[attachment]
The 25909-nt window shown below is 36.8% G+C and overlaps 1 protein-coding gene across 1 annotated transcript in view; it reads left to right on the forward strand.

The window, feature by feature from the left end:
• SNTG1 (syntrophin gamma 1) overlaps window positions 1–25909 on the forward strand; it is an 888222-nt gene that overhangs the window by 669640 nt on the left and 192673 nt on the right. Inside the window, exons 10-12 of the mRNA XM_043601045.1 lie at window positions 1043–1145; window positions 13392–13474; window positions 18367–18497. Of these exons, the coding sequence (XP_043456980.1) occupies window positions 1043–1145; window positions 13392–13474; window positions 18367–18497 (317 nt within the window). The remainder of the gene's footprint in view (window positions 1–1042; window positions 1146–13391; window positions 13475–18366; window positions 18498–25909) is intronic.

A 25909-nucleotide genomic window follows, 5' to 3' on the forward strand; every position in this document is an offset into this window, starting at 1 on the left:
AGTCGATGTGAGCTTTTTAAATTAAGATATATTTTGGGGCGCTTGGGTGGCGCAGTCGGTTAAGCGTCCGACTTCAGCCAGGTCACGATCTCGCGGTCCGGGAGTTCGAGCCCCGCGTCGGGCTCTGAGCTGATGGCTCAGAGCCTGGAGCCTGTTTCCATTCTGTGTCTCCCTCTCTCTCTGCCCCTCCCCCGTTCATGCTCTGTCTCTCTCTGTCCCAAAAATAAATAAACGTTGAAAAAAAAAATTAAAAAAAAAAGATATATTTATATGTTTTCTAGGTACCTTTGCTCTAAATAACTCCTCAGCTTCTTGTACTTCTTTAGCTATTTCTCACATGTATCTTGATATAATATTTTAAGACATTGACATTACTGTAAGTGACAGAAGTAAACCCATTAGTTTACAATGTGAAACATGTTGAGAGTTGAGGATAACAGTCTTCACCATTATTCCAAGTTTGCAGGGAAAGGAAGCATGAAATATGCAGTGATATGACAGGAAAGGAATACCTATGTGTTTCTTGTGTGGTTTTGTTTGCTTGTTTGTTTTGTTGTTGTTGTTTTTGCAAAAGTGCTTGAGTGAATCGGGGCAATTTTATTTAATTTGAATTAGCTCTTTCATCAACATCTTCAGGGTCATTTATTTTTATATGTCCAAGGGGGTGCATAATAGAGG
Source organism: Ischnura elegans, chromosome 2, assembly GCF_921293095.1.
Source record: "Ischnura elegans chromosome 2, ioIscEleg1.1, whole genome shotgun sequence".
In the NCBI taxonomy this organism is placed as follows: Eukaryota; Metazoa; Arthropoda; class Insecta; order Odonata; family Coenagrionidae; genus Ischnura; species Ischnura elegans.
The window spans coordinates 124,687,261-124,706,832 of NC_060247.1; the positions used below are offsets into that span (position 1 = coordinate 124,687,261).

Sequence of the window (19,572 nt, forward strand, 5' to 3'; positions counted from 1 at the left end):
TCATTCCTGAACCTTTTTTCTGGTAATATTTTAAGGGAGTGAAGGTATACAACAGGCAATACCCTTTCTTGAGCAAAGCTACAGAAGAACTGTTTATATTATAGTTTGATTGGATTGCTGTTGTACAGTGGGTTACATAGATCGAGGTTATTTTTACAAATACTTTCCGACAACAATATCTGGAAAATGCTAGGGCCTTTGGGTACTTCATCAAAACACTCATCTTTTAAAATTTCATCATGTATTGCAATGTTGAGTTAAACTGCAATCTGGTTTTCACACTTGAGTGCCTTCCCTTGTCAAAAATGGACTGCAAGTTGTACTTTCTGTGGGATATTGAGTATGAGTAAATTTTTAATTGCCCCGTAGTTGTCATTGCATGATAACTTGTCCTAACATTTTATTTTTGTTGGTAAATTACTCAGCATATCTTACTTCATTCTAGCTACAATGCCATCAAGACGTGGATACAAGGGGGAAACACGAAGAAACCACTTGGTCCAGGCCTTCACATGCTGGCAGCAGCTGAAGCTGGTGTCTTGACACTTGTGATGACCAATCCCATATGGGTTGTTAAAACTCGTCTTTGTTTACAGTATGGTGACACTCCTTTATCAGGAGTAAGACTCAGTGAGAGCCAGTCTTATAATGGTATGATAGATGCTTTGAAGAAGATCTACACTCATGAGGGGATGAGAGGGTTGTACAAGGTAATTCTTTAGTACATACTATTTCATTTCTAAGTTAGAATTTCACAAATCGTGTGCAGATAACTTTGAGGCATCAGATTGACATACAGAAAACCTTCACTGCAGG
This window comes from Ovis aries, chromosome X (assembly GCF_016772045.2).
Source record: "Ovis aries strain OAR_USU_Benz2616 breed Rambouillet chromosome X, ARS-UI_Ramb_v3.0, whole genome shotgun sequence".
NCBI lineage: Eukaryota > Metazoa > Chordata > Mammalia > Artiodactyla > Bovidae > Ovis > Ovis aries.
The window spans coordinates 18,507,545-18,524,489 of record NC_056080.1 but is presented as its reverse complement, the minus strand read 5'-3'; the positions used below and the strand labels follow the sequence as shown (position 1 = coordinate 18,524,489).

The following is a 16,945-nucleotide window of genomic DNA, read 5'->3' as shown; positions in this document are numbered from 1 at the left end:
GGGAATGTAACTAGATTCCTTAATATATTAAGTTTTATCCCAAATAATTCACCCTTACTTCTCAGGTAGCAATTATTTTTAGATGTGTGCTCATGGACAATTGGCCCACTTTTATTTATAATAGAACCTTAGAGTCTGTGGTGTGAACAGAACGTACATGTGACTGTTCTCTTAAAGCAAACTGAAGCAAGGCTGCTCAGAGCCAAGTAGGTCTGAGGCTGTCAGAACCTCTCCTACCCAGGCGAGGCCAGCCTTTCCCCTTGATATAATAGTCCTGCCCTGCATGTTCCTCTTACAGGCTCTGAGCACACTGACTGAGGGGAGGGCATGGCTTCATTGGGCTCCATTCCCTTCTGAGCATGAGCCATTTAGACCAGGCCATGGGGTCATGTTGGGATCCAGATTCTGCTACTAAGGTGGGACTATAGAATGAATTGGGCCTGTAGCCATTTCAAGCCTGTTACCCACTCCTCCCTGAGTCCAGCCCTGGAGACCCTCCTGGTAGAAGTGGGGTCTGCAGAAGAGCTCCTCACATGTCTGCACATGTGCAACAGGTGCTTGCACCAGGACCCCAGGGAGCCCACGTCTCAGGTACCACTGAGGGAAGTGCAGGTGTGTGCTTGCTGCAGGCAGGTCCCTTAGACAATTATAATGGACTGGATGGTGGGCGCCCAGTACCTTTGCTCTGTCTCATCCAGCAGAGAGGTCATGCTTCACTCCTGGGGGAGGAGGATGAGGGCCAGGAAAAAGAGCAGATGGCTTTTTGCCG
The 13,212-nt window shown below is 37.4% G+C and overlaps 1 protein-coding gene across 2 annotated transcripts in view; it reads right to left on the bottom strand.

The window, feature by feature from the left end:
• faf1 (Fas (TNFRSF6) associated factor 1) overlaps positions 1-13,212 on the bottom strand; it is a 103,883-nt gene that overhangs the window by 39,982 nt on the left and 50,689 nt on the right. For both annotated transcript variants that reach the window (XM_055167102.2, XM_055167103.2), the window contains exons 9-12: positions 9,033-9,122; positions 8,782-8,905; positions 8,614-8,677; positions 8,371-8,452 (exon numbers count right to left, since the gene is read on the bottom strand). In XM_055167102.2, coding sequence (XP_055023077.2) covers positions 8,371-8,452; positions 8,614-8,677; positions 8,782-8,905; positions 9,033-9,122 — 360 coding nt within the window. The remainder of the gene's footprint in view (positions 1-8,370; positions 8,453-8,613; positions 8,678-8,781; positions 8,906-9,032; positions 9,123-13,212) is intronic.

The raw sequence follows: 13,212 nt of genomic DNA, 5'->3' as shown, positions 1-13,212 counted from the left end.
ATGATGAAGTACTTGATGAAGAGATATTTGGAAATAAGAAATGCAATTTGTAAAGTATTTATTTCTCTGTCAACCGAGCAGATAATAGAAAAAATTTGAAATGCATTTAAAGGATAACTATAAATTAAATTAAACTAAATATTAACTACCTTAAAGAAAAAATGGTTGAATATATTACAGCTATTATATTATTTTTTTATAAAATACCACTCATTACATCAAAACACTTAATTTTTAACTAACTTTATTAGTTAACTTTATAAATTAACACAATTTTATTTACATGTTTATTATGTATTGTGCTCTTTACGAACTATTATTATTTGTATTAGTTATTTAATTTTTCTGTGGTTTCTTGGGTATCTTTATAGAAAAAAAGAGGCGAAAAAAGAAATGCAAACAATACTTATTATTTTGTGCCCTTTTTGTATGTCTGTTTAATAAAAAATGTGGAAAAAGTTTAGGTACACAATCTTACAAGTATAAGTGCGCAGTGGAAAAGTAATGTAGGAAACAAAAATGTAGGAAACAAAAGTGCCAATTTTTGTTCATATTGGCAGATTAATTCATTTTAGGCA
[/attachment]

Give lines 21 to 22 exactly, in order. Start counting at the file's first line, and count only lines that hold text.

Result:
The raw sequence follows: 13,212 nt of genomic DNA, 5'->3' as shown, positions 1-13,212 counted from the left end.
ATGATGAAGTACTTGATGAAGAGATATTTGGAAATAAGAAATGCAATTTGTAAAGTATTTATTTCTCTGTCAACCGAGCAGATAATAGAAAAAATTTGAAATGCATTTAAAGGATAACTATAAATTAAATTAAACTAAATATTAACTACCTTAAAGAAAAAATGGTTGAATATATTACAGCTATTATATTATTTTTTTATAAAATACCACTCATTACATCAAAACACTTAATTTTTAACTAACTTTATTAGTTAACTTTATAAATTAACACAATTTTATTTACATGTTTATTATGTATTGTGCTCTTTACGAACTATTATTATTTGTATTAGTTATTTAATTTTTCTGTGGTTTCTTGGGTATCTTTATAGAAAAAAAGAGGCGAAAAAAGAAATGCAAACAATACTTATTATTTTGTGCCCTTTTTGTATGTCTGTTTAATAAAAAATGTGGAAAAAGTTTAGGTACACAATCTTACAAGTATAAGTGCGCAGTGGAAAAGTAATGTAGGAAACAAAAATGTAGGAAACAAAAGTGCCAATTTTTGTTCATATTGGCAGATTAATTCATTTTAGGCA